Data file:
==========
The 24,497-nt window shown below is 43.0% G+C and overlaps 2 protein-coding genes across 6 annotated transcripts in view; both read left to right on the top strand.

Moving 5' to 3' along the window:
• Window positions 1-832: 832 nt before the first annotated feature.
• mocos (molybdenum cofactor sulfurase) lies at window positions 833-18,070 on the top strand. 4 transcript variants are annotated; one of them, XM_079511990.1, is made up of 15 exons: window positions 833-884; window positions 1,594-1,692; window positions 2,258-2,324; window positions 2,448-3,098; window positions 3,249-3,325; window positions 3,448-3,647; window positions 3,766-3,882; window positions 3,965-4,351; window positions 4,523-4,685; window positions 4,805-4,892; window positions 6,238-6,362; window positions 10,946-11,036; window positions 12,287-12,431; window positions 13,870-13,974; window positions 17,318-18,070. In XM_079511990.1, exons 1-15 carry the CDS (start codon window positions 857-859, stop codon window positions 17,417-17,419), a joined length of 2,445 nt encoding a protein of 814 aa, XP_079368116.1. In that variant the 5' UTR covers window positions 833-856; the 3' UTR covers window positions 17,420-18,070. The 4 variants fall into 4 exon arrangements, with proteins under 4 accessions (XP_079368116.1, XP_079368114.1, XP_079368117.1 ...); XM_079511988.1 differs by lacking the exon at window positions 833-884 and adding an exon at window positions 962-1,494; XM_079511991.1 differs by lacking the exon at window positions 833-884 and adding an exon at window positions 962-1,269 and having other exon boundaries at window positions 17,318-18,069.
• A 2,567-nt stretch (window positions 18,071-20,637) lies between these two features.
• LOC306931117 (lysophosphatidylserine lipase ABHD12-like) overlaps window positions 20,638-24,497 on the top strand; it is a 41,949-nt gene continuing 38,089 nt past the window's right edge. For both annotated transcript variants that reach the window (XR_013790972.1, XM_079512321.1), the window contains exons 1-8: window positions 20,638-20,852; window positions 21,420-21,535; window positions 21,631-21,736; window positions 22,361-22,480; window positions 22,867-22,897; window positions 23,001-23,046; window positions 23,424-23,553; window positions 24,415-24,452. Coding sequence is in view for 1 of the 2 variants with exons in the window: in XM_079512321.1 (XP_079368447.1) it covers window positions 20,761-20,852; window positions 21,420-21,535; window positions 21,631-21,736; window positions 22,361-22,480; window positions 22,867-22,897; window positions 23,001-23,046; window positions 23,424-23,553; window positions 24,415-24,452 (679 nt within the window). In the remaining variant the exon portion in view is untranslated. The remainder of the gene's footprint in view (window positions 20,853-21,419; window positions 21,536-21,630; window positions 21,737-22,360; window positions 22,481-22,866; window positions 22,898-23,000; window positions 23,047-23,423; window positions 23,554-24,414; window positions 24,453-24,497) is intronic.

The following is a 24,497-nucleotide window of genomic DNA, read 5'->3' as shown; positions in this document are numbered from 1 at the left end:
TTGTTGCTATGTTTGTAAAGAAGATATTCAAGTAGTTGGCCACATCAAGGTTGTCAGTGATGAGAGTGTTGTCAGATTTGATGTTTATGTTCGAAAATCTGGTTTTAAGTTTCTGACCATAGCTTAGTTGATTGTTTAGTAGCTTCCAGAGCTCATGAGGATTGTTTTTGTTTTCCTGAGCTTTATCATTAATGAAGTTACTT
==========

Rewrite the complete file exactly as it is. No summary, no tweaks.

The 24,497-nt window shown below is 43.0% G+C and overlaps 2 protein-coding genes across 6 annotated transcripts in view; both read left to right on the top strand.

Moving 5' to 3' along the window:
• Window positions 1-832: 832 nt before the first annotated feature.
• mocos (molybdenum cofactor sulfurase) lies at window positions 833-18,070 on the top strand. 4 transcript variants are annotated; one of them, XM_079511990.1, is made up of 15 exons: window positions 833-884; window positions 1,594-1,692; window positions 2,258-2,324; window positions 2,448-3,098; window positions 3,249-3,325; window positions 3,448-3,647; window positions 3,766-3,882; window positions 3,965-4,351; window positions 4,523-4,685; window positions 4,805-4,892; window positions 6,238-6,362; window positions 10,946-11,036; window positions 12,287-12,431; window positions 13,870-13,974; window positions 17,318-18,070. In XM_079511990.1, exons 1-15 carry the CDS (start codon window positions 857-859, stop codon window positions 17,417-17,419), a joined length of 2,445 nt encoding a protein of 814 aa, XP_079368116.1. In that variant the 5' UTR covers window positions 833-856; the 3' UTR covers window positions 17,420-18,070. The 4 variants fall into 4 exon arrangements, with proteins under 4 accessions (XP_079368116.1, XP_079368114.1, XP_079368117.1 ...); XM_079511988.1 differs by lacking the exon at window positions 833-884 and adding an exon at window positions 962-1,494; XM_079511991.1 differs by lacking the exon at window positions 833-884 and adding an exon at window positions 962-1,269 and having other exon boundaries at window positions 17,318-18,069.
• A 2,567-nt stretch (window positions 18,071-20,637) lies between these two features.
• LOC306931117 (lysophosphatidylserine lipase ABHD12-like) overlaps window positions 20,638-24,497 on the top strand; it is a 41,949-nt gene continuing 38,089 nt past the window's right edge. For both annotated transcript variants that reach the window (XR_013790972.1, XM_079512321.1), the window contains exons 1-8: window positions 20,638-20,852; window positions 21,420-21,535; window positions 21,631-21,736; window positions 22,361-22,480; window positions 22,867-22,897; window positions 23,001-23,046; window positions 23,424-23,553; window positions 24,415-24,452. Coding sequence is in view for 1 of the 2 variants with exons in the window: in XM_079512321.1 (XP_079368447.1) it covers window positions 20,761-20,852; window positions 21,420-21,535; window positions 21,631-21,736; window positions 22,361-22,480; window positions 22,867-22,897; window positions 23,001-23,046; window positions 23,424-23,553; window positions 24,415-24,452 (679 nt within the window). In the remaining variant the exon portion in view is untranslated. The remainder of the gene's footprint in view (window positions 20,853-21,419; window positions 21,536-21,630; window positions 21,737-22,360; window positions 22,481-22,866; window positions 22,898-23,000; window positions 23,047-23,423; window positions 23,554-24,414; window positions 24,453-24,497) is intronic.

The following is a 24,497-nucleotide window of genomic DNA, read 5'->3' as shown; positions in this document are numbered from 1 at the left end:
TTGTTGCTATGTTTGTAAAGAAGATATTCAAGTAGTTGGCCACATCAAGGTTGTCAGTGATGAGAGTGTTGTCAGATTTGATGTTTATGTTCGAAAATCTGGTTTTAAGTTTCTGACCATAGCTTAGTTGATTGTTTAGTAGCTTCCAGAGCTCATGAGGATTGTTTTTGTTTTCCTGAGCTTTATCATTAATGAAGTTACTT